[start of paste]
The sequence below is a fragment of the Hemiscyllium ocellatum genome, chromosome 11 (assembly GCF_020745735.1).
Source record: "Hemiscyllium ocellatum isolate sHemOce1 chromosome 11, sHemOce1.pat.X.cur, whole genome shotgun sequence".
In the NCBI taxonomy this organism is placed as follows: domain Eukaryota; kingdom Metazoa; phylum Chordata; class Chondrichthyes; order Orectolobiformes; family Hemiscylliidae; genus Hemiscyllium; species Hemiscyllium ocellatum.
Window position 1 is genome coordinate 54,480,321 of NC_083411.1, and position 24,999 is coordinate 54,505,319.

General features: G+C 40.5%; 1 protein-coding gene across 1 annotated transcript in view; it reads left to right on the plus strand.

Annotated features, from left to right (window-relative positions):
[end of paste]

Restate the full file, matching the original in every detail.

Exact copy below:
The sequence below is a fragment of the Hemiscyllium ocellatum genome, chromosome 11 (assembly GCF_020745735.1).
Source record: "Hemiscyllium ocellatum isolate sHemOce1 chromosome 11, sHemOce1.pat.X.cur, whole genome shotgun sequence".
In the NCBI taxonomy this organism is placed as follows: domain Eukaryota; kingdom Metazoa; phylum Chordata; class Chondrichthyes; order Orectolobiformes; family Hemiscylliidae; genus Hemiscyllium; species Hemiscyllium ocellatum.
Window position 1 is genome coordinate 54,480,321 of NC_083411.1, and position 24,999 is coordinate 54,505,319.

General features: G+C 40.5%; 1 protein-coding gene across 1 annotated transcript in view; it reads left to right on the plus strand.

Annotated features, from left to right (window-relative positions):